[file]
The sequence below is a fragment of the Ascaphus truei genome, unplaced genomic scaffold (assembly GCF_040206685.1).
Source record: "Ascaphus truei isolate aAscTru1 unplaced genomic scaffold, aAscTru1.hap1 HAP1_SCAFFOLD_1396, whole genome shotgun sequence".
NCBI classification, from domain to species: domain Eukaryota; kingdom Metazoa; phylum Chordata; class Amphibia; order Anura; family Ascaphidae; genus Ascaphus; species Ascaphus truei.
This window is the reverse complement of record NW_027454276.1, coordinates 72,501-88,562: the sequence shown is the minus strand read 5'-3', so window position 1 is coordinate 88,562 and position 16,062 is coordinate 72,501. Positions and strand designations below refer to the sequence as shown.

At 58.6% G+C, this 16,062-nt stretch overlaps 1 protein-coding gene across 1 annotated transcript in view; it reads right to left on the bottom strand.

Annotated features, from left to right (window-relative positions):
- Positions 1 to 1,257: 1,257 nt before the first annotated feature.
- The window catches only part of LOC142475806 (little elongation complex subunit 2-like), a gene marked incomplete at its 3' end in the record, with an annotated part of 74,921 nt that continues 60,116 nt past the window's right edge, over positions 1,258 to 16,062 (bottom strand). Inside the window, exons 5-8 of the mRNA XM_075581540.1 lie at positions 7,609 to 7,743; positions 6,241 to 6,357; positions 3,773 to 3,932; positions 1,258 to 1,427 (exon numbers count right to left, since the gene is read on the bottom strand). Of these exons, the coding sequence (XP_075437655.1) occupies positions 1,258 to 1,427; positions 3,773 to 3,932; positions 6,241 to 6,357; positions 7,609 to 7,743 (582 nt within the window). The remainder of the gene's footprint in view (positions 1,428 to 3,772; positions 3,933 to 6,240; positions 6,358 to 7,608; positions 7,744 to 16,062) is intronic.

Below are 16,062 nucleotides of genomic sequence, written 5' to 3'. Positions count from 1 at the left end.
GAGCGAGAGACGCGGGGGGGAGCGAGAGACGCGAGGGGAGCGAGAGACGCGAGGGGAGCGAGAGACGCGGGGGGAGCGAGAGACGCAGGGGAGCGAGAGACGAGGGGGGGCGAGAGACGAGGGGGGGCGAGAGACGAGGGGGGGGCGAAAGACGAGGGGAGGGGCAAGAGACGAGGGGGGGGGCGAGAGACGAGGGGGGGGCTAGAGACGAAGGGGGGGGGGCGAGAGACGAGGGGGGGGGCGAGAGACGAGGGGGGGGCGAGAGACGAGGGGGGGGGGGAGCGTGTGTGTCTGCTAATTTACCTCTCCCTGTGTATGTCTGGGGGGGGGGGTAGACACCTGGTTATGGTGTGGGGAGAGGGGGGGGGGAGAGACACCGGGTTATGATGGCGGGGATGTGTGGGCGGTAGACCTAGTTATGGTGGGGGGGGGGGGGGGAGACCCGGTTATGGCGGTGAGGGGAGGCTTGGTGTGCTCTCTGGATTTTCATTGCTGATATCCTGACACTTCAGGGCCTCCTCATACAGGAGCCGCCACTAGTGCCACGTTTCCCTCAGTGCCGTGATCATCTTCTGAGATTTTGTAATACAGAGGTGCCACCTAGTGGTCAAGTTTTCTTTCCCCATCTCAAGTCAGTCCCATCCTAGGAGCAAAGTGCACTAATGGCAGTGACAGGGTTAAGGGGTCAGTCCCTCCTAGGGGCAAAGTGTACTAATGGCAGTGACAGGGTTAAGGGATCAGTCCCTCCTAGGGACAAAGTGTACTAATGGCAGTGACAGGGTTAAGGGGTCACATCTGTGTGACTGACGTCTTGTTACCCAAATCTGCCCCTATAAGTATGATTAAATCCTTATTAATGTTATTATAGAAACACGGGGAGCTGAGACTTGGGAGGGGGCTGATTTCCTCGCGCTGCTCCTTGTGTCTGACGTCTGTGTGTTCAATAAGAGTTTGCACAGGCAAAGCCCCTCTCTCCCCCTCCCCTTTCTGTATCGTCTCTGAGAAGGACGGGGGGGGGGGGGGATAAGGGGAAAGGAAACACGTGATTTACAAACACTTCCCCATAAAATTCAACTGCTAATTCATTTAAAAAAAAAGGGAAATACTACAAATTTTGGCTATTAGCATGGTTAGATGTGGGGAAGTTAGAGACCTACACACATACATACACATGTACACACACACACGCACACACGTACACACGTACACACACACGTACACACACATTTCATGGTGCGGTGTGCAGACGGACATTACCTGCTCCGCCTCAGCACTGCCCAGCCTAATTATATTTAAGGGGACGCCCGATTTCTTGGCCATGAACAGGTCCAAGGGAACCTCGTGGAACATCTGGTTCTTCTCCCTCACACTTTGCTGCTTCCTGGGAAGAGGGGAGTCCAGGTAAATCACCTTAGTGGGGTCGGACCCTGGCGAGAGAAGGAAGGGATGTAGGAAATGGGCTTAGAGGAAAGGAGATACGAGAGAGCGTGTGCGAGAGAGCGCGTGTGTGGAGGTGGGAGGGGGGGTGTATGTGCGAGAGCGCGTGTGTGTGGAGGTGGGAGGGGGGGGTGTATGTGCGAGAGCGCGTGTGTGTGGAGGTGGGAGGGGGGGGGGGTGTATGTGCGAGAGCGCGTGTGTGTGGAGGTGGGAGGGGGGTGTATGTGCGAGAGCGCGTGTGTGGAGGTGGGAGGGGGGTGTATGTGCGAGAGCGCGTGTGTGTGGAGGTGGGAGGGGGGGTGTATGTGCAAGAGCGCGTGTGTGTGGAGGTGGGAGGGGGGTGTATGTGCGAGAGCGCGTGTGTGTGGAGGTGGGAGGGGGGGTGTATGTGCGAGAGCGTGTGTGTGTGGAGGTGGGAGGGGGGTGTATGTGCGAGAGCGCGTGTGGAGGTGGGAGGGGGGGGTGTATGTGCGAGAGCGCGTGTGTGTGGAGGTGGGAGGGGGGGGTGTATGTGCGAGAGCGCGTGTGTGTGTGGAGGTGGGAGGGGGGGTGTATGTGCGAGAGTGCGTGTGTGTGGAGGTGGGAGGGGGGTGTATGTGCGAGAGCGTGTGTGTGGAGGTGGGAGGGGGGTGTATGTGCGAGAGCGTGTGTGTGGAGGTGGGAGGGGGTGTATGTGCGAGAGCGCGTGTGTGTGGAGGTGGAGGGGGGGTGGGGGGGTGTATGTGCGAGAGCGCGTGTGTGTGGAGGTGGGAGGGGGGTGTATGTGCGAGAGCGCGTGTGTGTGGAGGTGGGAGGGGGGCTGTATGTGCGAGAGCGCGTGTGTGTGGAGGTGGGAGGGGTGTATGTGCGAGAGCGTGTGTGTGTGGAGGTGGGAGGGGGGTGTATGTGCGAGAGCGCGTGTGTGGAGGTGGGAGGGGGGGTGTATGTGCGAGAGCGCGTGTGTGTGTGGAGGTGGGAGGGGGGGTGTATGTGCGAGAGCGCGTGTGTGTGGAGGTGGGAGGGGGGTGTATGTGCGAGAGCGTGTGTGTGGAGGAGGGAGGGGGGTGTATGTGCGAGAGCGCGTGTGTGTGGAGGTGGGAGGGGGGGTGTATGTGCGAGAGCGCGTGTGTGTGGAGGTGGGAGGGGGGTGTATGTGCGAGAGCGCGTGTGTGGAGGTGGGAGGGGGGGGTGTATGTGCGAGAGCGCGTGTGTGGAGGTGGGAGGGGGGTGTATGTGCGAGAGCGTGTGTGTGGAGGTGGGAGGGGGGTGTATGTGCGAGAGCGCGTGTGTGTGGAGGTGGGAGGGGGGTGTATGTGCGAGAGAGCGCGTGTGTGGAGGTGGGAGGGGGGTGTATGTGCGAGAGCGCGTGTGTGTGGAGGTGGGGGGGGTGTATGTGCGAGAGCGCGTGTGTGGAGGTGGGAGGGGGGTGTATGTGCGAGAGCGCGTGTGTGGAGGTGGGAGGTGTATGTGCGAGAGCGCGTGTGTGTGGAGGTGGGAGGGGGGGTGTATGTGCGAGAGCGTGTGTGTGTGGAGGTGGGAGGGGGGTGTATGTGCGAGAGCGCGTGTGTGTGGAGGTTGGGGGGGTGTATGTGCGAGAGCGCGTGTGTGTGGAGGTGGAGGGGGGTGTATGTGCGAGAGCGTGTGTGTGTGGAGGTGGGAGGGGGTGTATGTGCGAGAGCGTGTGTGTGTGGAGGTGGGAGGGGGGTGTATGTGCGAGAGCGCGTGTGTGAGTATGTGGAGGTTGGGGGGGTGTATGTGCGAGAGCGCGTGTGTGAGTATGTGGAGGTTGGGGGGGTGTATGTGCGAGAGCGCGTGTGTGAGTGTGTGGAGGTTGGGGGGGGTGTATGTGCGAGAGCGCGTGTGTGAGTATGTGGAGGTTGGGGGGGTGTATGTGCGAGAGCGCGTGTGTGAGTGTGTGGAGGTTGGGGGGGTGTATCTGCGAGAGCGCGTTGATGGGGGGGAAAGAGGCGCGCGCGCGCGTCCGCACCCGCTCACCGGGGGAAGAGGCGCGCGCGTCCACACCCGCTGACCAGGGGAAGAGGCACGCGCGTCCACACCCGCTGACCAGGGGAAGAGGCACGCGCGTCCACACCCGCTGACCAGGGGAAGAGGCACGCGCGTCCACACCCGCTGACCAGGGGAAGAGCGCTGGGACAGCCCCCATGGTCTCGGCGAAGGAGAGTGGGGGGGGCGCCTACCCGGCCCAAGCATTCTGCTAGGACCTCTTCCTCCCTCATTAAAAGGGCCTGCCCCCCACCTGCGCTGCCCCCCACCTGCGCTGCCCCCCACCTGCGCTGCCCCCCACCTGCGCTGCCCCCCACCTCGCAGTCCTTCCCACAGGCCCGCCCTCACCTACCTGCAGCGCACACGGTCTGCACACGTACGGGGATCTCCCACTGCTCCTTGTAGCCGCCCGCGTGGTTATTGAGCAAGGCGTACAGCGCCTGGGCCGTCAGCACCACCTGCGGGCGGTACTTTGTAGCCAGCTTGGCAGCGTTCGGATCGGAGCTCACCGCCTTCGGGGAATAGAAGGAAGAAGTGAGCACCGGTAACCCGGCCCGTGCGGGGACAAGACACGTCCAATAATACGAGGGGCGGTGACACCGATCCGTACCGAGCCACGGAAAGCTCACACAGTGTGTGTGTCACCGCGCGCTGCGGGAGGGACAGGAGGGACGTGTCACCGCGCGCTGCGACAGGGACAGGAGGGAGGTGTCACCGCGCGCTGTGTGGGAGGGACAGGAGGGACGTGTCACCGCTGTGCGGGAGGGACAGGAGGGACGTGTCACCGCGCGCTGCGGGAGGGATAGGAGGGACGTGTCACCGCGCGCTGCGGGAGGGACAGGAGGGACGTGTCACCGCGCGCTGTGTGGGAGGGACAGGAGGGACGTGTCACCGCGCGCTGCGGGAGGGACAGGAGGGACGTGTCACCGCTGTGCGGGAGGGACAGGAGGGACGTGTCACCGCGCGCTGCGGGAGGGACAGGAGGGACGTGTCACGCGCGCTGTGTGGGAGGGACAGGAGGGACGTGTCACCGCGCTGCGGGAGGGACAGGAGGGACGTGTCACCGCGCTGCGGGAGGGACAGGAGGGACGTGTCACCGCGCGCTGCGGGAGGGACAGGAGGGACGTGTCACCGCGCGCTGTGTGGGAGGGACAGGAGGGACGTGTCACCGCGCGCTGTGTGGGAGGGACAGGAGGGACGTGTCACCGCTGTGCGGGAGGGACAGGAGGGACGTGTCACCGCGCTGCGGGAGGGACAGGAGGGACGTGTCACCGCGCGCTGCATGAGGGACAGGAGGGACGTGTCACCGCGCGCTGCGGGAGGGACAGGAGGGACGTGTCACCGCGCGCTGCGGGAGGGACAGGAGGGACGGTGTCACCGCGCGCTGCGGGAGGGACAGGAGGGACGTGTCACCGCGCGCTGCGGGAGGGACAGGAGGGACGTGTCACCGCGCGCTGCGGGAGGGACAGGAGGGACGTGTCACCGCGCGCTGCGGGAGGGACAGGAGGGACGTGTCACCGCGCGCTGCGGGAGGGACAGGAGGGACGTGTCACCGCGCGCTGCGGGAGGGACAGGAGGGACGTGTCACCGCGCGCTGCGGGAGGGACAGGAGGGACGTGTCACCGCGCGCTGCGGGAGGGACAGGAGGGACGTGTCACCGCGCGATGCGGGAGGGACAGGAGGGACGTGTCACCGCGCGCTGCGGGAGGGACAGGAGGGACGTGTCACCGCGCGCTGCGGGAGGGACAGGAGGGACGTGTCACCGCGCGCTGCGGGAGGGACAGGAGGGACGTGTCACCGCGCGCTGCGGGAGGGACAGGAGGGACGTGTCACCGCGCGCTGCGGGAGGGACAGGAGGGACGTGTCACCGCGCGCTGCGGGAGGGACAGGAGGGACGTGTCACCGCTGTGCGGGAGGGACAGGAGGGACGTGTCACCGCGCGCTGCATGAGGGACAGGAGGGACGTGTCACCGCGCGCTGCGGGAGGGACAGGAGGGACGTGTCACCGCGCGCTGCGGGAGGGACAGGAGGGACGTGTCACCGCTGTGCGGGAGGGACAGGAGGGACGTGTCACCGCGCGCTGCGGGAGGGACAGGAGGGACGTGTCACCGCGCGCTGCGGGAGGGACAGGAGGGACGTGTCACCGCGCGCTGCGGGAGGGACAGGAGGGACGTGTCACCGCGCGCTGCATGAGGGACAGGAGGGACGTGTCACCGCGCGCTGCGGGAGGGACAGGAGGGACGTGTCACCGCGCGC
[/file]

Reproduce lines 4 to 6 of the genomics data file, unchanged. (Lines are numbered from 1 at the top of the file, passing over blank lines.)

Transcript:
This window is the reverse complement of record NW_027454276.1, coordinates 72,501-88,562: the sequence shown is the minus strand read 5'-3', so window position 1 is coordinate 88,562 and position 16,062 is coordinate 72,501. Positions and strand designations below refer to the sequence as shown.

At 58.6% G+C, this 16,062-nt stretch overlaps 1 protein-coding gene across 1 annotated transcript in view; it reads right to left on the bottom strand.

Annotated features, from left to right (window-relative positions):